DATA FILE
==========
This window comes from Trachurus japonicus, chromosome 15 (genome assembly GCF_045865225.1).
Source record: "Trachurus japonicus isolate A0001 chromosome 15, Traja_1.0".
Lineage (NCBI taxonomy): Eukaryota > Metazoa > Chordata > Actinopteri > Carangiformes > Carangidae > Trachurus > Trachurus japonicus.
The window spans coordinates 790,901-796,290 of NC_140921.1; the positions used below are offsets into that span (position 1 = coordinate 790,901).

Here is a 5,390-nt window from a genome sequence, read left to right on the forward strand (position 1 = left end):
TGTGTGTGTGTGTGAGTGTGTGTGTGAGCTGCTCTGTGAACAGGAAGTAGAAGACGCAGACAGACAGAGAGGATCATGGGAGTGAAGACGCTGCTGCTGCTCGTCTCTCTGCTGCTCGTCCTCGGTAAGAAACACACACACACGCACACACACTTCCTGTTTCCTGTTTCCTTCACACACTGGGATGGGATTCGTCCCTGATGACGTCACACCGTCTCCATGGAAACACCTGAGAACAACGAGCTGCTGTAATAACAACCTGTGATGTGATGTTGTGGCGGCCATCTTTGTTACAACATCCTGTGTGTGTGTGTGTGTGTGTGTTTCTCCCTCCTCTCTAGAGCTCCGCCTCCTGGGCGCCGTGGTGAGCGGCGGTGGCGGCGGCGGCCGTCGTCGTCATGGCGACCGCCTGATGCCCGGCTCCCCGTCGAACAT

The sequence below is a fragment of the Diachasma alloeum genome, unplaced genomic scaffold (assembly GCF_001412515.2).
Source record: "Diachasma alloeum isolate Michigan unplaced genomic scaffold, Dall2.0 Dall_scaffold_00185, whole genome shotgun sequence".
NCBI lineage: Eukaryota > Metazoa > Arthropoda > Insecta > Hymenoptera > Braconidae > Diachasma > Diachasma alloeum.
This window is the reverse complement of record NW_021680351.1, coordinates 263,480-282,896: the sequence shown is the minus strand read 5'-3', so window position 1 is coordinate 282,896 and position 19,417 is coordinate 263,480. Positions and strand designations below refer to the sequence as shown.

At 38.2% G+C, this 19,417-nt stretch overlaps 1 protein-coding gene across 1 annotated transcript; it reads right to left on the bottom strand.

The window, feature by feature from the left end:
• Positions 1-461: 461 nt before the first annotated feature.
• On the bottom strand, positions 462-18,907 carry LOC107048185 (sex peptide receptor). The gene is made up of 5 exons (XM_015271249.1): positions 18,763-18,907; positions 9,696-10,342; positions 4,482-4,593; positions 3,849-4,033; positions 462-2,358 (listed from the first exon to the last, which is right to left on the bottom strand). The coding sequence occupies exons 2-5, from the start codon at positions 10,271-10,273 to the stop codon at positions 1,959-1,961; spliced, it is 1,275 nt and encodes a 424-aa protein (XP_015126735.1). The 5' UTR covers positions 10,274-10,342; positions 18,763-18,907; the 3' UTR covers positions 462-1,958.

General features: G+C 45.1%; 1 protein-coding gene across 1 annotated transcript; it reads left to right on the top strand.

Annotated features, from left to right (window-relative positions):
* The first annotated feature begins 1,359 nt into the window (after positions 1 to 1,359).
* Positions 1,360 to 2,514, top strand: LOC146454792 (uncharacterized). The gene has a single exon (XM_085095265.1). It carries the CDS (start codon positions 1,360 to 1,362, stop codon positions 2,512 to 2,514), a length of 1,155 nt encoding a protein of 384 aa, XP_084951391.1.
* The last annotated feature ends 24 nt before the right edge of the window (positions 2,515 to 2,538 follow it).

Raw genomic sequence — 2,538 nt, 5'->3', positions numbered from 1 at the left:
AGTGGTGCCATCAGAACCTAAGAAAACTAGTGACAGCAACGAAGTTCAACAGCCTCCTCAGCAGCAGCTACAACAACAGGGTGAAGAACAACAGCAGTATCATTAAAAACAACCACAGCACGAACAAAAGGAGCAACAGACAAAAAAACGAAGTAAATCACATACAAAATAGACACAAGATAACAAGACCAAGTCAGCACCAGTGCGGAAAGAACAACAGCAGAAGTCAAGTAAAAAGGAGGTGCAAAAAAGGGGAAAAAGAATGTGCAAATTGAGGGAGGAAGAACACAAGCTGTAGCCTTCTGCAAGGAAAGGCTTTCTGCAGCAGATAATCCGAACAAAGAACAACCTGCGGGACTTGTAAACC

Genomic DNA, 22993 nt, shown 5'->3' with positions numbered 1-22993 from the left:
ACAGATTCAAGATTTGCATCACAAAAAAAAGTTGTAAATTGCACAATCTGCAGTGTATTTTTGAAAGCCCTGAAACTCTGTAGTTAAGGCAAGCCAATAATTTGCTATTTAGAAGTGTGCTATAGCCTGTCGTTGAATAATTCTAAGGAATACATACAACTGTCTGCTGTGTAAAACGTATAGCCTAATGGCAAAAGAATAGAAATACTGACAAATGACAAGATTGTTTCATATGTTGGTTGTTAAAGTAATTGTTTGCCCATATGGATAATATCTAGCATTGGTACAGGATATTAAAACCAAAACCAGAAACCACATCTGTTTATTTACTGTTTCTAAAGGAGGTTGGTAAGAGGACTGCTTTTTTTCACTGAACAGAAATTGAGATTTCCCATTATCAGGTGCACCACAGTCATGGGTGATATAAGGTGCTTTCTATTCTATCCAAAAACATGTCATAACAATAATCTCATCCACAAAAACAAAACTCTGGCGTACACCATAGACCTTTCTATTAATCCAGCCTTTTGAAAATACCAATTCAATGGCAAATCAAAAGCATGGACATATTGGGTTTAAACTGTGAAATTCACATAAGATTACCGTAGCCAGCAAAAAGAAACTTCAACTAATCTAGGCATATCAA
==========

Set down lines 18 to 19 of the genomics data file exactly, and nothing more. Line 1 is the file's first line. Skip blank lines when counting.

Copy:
* Positions 1,360 to 2,514, top strand: LOC146454792 (uncharacterized). The gene has a single exon (XM_085095265.1). It carries the CDS (start codon positions 1,360 to 1,362, stop codon positions 2,512 to 2,514), a length of 1,155 nt encoding a protein of 384 aa, XP_084951391.1.
* The last annotated feature ends 24 nt before the right edge of the window (positions 2,515 to 2,538 follow it).